12 See Astoria Generating Co., L.P.v.New York Independent System Operator, Inc.,136 FERC ¶ 61,155, at P 25 (2011) (Astoria). The Commission's filing requirements for CEII and privileged material are provided in the “Submission Guidelines” available via the eFiling link on the Commission's Web site athttp://www.ferc.gov.

8. In recent years, the Commission has been receiving a larger number of requests for privileged treatment of documents not associated withcomplaints or answers.13 The request for privileged treatment has in some cases delayed the ability of the Commission to process such filings because the Commission was required to issue special orders or notices to ensure that parties could obtain access to the privileged material they needed in order to be able to participate in the proceeding.14 Particularly, in cases involving statutory deadlines, such delays affect the ability of parties to submit timely, well informed comments, as well as the Commission's ability to process those comments.

13 See ANR Pipeline Co.,129 FERC ¶ 61,080 (2009);PPL Montana, LLC,113 FERC ¶ 61,231 (2005).

14 See West Deptford Energy, LLC,134 FERC ¶ 61,189 (2011) (denying request to limit parties' rights to see documents).See also PPL Montana, LLC,113 FERC ¶ 61,231 (2005);PJM Interconnection, L.L.C., Notice of Filing,Docket No. ER05-10-000 (May 6, 2005);PJM Interconnection, L.L.C., Notice of Filing,Docket No. ER04-539-002 (April 30, 2004).

B. Notice of Proposed Rulemaking and Comments

9. In its December 16, 2011 Notice of Proposed Rulemaking (NOPR), the Commission proposed to revise its regulations to address two outstanding concerns.15 First, the Commission proposed uniform procedures for filing privileged materials in any proceeding in which a right of intervention exists. The Commission proposed to (a) provide two categories of privileged material for filing purposes, namely categories for CEII and all other privileged materials, (b) set up uniform procedures for filing and accessing privileged materials in most proceedings with a right to intervene, based upon the current complaint/answer process in Rules 206 and 213,16 and (c) consolidate the Commission's regulations for submitting privileged materials in proposed section 388.112.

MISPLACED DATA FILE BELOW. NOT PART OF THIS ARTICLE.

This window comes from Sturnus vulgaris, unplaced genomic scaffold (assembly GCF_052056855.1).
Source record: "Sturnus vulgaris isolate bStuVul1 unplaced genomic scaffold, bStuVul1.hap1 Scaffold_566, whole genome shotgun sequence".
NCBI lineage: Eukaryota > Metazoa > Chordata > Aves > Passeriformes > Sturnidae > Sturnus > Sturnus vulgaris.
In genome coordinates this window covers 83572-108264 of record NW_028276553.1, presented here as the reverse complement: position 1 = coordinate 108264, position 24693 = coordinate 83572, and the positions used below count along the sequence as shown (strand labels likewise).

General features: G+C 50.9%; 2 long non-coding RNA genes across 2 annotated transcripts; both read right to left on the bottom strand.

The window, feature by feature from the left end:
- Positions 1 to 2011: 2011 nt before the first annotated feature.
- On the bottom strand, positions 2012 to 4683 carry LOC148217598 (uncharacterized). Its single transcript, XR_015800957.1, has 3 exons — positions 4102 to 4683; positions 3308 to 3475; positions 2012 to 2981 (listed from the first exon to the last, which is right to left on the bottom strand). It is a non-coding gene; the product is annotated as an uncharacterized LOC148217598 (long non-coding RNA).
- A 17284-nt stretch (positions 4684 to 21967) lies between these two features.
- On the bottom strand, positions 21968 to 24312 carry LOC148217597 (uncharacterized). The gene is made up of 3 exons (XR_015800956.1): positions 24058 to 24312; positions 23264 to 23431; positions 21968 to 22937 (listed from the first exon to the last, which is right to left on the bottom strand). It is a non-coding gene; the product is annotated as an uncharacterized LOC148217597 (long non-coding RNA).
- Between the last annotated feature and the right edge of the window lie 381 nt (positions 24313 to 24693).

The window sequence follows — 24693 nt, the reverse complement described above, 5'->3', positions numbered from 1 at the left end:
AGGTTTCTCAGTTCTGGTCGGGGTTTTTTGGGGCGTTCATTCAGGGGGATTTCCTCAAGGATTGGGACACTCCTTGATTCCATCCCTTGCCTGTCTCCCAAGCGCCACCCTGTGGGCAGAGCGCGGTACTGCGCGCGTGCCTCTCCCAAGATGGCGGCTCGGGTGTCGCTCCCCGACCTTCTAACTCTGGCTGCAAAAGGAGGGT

15 Filing of Privileged Materials and Answers to Motions,Notice of Proposed Rulemaking, 76 FR 80838 (Dec. 27, 2011) (NOPR), FERC Stats. & Regs. ¶ 32,685 (2011).

1618 CFR 385.206-.213.

10. Second, the Commission proposed to revise its answer regulations, Rule 213, to provide an opportunity for parties to file answers to requests for extension of the time to take action under the Commission's orders and regulations or seeking expedited action where the time to act on these requests may fall sooner than the standard 15 day answer date. To provide an opportunity for interested parties to respond and facilitate the Commission's response to such motions, the Commission proposed to shorten the answer period for these motions to five business days. In addition, the Commission proposed conforming revisions, in particular, revisions to the Secretary's delegated authority under 18 CFR 375.302(b), to clarify the Secretary's authority to address shortened answer periods for requests for extension of time, consistent with the delegated authority of other office directors.17

17 See, e.g.,18 CFR 375.307(b)(1)(ii).

11. In response to the NOPR, American Public Gas Association (APGA), Edison Electric Institute (EEI), Electric Power Supply Association (EPSA), Interstate Natural Gas Association (INGA), International Transmission Co. (ITC), MidAmerican Energy Holdings Company (MidAmerican), North American Electric Reliability Corp. (NERC), PJM Interconnection, L.L.C. and Transmission Dependent Utility Systems (TDU)18 submitted comments. EPSA and PJM support the Commission's proposal to consolidate and establish uniform procedures for filing privileged materials and establish two categories for filing purposes, citing efficient and easily implemented procedures to allow market participants to designate materials as confidential and provide assurance that commercially sensitive and other confidential information will be safe from inadvertent disclosure, without the need for procedural orders. The Commission will address other concerns raised in the comments in the discussion below.

18Consisting of Arkansas Electric Coop. Corp., Golden Spread Electric Coop., Inc., Kansas Electric Power Coop., Inc., North Carolina Electric Membership Corp., Power South Energy Coop. and Seminole Electric Coop., Inc.

II. Regulations for Filing Privileged Materials